Meanwhile, the Norgesbank surprised almost every analyst by cutting its Deposit rate to 0.0%, a new record low for the country. With oil prices having rebounded so sharply over the past two weeks, one might have thought that prospects in Norway were improving. However, the commentary accompanying the cut indicated that the council members are trying to ensure that there will be no liquidity constraints when the economy starts to reopen post-virus, and so sought to stay ahead of the curve. They also indicated that there was virtually no chance that interest rates would move into negative territory, although we have heard that song before. The market is now expecting the Deposit Rate to remain at 0.0% for another two years. As to the krone, it is actually the strongest currency in the G10 (and the world) this morning, having risen by 1.6% vs. the dollar as I type, although it was even stronger prior to the Norgesbank action.

Today’s news simply reinforces that central banks remain the first line of defense for nearly every nation with regard to economic support during this period. As much as fiscal stimulus is critical for helping support any rebound going forward, central banks are still best positioned to adjust policies as necessary on a timely basis. Just remember how long and hard the process was for the US congress to write, debate, vote on and implement the CARES act. The same is true throughout the developed world, where legislative bodies don’t move at the speed of either the virus or markets. And so, for the foreseeable future, central banks will remain the primary tool for virtually every nation in seeking to mitigate the impact of Covid-19.

The biggest problem with this circumstance is that most central banks, and certainly the major ones, have nearly exhausted their ammunition in this fight. In the G10, the highest overnight rate currently is 0.25%, with the US, Canada, Australia and New Zealand all at that level. While QE was clearly a powerful tool when first widely introduced in 2010, it has lost some of its strength. At least with respect to aiding Main Street as opposed to Wall Street. That is why QE has evolved from government bond purchases to central bank purchases of pretty much any asset available. And yet, despite their collective efforts, monetary policy remains an extremely inefficient instrument with which to fight a viral outbreak. However, you can be sure that there will be many distortions to the economy for years to come as a result of all this activity. And that has much longer-term implications, likely slowing the pace of any recovery and future growth significantly.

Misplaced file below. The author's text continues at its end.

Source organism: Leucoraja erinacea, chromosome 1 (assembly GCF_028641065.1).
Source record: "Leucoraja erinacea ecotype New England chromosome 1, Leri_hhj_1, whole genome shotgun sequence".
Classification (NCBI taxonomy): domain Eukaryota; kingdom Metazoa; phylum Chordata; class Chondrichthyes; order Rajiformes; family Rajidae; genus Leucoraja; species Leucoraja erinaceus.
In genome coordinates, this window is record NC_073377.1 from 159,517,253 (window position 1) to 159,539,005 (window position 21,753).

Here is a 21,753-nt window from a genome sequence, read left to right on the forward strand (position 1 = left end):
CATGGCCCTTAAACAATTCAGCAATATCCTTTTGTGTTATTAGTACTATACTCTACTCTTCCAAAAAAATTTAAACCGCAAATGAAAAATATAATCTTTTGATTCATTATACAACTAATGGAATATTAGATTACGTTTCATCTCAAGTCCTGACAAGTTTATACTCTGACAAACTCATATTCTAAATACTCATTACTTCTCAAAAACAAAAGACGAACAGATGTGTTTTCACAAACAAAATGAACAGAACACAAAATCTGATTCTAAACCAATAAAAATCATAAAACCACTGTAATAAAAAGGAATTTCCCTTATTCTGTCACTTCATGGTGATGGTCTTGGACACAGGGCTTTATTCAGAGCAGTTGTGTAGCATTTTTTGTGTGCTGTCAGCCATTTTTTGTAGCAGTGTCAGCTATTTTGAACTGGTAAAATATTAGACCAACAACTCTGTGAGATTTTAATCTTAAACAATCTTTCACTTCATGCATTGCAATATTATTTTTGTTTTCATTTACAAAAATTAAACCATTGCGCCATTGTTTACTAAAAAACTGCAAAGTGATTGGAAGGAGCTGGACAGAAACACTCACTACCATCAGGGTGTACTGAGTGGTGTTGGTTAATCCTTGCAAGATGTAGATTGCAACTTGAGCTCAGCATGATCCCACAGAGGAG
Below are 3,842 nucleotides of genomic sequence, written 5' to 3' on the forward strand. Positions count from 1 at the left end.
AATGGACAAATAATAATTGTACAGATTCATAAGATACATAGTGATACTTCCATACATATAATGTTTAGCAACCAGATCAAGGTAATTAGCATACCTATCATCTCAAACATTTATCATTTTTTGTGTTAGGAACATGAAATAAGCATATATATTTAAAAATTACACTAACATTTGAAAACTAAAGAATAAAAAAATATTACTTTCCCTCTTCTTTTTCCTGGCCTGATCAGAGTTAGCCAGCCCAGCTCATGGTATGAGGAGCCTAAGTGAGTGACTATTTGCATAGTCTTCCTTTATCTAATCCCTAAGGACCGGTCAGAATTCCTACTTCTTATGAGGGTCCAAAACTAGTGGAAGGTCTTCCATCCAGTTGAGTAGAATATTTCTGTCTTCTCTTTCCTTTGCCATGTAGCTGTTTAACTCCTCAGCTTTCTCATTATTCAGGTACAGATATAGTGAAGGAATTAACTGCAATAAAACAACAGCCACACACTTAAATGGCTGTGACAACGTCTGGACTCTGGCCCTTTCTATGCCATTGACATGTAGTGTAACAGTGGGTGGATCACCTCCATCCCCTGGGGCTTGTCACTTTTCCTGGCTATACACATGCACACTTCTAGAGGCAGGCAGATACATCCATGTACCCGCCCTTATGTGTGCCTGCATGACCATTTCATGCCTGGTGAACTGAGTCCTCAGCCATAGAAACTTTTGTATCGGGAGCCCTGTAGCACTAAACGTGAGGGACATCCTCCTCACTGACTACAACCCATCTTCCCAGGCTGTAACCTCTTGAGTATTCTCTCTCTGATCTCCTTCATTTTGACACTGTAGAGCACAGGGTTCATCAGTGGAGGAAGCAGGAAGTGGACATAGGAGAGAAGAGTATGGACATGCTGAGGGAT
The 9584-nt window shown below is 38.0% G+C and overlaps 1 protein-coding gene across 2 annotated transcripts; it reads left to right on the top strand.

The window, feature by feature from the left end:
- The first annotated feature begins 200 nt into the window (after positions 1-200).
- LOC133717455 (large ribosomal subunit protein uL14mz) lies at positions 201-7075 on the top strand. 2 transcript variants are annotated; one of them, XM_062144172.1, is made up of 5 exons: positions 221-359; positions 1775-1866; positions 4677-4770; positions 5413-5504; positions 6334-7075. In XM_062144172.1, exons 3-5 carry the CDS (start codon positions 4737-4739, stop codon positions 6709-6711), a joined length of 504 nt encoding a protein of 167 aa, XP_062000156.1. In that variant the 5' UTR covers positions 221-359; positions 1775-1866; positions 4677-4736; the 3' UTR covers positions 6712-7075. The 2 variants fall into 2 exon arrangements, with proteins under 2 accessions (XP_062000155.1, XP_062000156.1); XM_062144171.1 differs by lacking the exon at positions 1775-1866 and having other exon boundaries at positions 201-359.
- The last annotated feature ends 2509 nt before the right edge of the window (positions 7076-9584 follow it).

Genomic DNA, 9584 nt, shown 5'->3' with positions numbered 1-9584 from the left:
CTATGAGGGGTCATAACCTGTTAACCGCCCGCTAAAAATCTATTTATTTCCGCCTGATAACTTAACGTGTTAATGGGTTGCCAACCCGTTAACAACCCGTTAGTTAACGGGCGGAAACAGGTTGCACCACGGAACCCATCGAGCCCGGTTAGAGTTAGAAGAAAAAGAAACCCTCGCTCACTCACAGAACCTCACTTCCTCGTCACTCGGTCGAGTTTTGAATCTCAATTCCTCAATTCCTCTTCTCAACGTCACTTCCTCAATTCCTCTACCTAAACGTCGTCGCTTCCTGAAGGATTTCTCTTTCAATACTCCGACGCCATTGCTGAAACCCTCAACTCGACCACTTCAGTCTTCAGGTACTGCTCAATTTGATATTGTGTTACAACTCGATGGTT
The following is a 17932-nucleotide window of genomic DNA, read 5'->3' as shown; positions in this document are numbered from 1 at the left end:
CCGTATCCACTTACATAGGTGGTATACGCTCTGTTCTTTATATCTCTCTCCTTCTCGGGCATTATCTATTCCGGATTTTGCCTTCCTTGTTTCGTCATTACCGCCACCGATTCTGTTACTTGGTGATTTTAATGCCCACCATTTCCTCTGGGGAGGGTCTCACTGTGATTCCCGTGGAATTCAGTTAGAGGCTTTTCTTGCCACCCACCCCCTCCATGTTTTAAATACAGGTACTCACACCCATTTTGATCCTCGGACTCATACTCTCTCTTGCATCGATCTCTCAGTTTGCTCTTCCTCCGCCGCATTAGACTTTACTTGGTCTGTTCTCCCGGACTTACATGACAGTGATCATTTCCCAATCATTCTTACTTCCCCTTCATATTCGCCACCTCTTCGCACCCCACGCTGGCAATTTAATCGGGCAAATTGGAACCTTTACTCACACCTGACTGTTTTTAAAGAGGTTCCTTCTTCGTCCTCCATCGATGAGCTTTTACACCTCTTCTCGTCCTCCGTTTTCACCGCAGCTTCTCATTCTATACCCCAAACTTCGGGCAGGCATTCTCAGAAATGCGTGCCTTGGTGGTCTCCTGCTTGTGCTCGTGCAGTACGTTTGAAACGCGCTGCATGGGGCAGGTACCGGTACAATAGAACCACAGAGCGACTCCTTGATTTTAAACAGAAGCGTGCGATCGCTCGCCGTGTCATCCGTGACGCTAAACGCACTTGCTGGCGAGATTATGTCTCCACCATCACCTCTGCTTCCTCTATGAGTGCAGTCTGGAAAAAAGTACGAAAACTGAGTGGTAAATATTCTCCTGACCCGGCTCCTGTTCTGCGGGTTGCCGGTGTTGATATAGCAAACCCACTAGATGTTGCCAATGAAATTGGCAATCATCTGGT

Meanwhile, markets this morning are in fairly fine fettle, with equity indices in Europe all higher by something under 1%. And this is despite some pretty awful data releases showing French IP fell 16.2% in March and 17.3% Y/Y. Germany’s data, while better than that, was still awful (IP -9.2% in March and -11.6% Y/Y) and Italy regaled us with collapsing Retail Sales data (-21.3% in March). But no matter, investors are now looking into 2021 and the prospects of a strong recovery for their investment thesis. The only problem with this theory is that the potential for a non-V-shaped recovery is quite high. If this is the case, I would look for markets to reprice valuations at some point. Earlier, APAC equity markets were mixed, with the Nikkei edging higher by 0.3%, but Hang Seng (-0.6%) and Shanghai (-0.2%) both a bit softer. Finally, US futures are looking pretty good at this hour, higher by nearly 1.5% across the board.

Bond prices have edged a bit lower this morning, but movement has been modest to say the least. Yesterday saw Treasury yields rise from 10-years on out as the Treasury announced a surprisingly large 20-year auction of $20 billion. It seems that we are about to see more significant Treasury issuance going forward, and if the Fed does not continue to expand its balance sheet, we are likely to see the back end continue to sell off with correspondingly higher interest rates and a steeper yield curve. But that is a story for another day.

Elsewhere in the FX markets, Aussie (+0.9%) and Kiwi (+0.7%) have been the next best performers after NOK, as both are benefitting from the current narrative of reopening economies leading to the bottom of the economic peril. On the flip side, the yen (-0.4%) has given back some of its recent gains as risk appetite grows.

In the EMG space, the major loser is TRY, which has fallen 1.0% this morning, to a new historic low, after the central bank enacted rules to try to prevent further speculation against the currency. Alas, as long as it is freely traded, those rules will have a tough time stopping the rout. On the plus side, the three main movers have been RUB (+0.9%), ZAR (+0.8%) and MXN (+0.65%), all of which are benefitting from this morning’s positive risk attitude. One other thing to note is BRL, which while not yet open, fell another 2.5% yesterday and is back pushing its historic low levels vs. the dollar. The story there continues to be political in nature, with increasing pressure on President Bolsonaro as his most popular cabinet members exit and markets lose confidence in his presidency. My take is 6.00 is coming soon to a screen near you.